It would also be a mistake to conclude that the cedar revolution in any way vindicates or legitimizes the US invasion of Iraq--the costs of which, as the occupation approaches the end of its second year, include 1,500 US troops and 100,000 Iraqi civilians dead and at least $200 billion spent. Rather, the larger lesson may be less about US-inspired democracy than about Arab self-determination and the rejection of occupation. If Syria withdraws its forces, a spotlight will be focused on the US occupation of Iraq, and on Israel's occupation of the West Bank, Gaza and the Golan Heights. This will put more pressure on Washington to prove its bona fides on questions of Arab self-determination.
The other important lesson of the cedar revolution is that the concerted action of a broad international coalition built around a United Nations Security Council resolution is far more effective in promoting change in the Middle East than is Washington's blustering and warmongering. France and the United States worked closely on UN Security Council Resolution 1559, calling for Syrian withdrawal, and Egypt, Jordan and several members of the Arab League added their weight.
The onus is on Washington to prove that its new rhetoric is not a disguise for an aggressive campaign for Israeli and US dominance in the region. It will have to show that it can live with election results, even if those results take an anti-American, anti-Israeli direction and even if they create governments that don't share our liberal values. Washington will also have to prove its good intentions by showing that it can bring equal pressure on its friends and allies in the region--Egypt, Jordan and Saudi Arabia--to enlarge their limited democratic openings, and on Israel to expand and accelerate its withdrawal from the Palestinian territories. An early test will come in the spring elections in Lebanon, where Hezbollah is poised to make a strong showing, and in the West Bank and Gaza, where Hamas is likely to challenge President Mahmoud Abbas's Fatah movement. Washington considers Hezbollah and Hamas terrorist organizations, a view not shared by most European allies or by people in the region.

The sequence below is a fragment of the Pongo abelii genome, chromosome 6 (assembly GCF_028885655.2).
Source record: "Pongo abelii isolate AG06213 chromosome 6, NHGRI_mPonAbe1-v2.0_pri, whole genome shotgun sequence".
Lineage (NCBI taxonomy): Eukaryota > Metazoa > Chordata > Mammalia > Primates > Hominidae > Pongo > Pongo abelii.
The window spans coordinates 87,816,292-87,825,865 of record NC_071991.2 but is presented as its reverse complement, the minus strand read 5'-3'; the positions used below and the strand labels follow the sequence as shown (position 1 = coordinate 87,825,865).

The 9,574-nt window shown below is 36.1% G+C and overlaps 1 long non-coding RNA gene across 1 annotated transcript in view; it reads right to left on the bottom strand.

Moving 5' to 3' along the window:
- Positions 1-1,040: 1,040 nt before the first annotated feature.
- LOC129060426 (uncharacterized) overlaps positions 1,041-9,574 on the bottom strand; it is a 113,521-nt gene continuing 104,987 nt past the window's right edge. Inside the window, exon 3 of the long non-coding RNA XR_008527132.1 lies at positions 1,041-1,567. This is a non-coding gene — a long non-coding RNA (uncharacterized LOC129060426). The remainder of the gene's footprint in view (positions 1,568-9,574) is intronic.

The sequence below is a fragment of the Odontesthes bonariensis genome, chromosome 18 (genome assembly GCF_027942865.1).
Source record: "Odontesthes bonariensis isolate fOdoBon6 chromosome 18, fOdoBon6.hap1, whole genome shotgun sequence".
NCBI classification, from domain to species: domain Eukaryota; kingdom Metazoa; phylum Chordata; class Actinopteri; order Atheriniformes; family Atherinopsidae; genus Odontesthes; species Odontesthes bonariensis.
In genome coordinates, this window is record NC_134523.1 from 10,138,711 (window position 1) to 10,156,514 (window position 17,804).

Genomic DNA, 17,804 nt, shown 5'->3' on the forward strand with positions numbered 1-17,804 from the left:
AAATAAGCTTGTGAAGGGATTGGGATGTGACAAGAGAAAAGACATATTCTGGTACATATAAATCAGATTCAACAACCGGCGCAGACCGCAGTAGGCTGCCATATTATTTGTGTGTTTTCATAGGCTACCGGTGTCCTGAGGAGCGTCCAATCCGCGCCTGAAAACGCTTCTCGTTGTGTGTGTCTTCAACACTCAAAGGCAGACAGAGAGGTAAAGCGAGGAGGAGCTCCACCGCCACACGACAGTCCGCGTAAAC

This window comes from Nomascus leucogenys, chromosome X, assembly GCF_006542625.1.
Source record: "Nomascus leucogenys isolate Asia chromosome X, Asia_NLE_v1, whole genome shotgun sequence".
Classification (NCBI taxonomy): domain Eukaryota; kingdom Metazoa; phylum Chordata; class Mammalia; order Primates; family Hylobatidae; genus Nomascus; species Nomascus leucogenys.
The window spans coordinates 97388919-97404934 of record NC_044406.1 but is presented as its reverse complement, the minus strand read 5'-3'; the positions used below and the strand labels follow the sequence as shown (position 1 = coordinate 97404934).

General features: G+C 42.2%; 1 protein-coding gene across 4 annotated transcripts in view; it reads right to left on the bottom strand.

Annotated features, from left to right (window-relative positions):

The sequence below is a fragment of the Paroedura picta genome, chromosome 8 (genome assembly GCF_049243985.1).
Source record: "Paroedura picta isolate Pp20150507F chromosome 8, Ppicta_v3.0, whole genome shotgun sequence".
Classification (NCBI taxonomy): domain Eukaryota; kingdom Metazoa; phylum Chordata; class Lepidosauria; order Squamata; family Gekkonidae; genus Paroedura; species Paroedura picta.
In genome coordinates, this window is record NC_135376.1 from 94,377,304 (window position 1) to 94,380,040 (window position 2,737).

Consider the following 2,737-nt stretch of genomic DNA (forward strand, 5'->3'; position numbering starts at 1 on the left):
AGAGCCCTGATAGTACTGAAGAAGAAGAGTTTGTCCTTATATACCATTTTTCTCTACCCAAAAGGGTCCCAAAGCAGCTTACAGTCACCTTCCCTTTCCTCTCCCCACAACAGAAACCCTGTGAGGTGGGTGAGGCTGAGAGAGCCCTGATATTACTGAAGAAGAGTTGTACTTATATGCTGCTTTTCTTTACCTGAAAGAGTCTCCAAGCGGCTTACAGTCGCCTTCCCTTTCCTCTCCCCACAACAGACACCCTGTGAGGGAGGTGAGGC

The triumphalists have given very little thought to these issues. What should be clear from our experience in Iraq, however, is that the dangers and dilemmas of democratization will increase if Washington pursues a military campaign against Syria and Iran while ignoring nascent reforms in places where US encouragement can make a positive and peaceful contribution.
Although the triumphalists are wrong in arguing that the democratic opening grew from the Iraq War and wrong to ignore the risks of instability and Islamist extremism the Bush agenda has helped create, they're right about one thing: In an age of satellite television and the Internet, it will be hard to put the genie of democracy back in the bottle. Washington must now act more responsibly than in the recent past, and it must work with its European allies and Middle Eastern countries themselves to make the emerging democratic process more liberal and more orderly.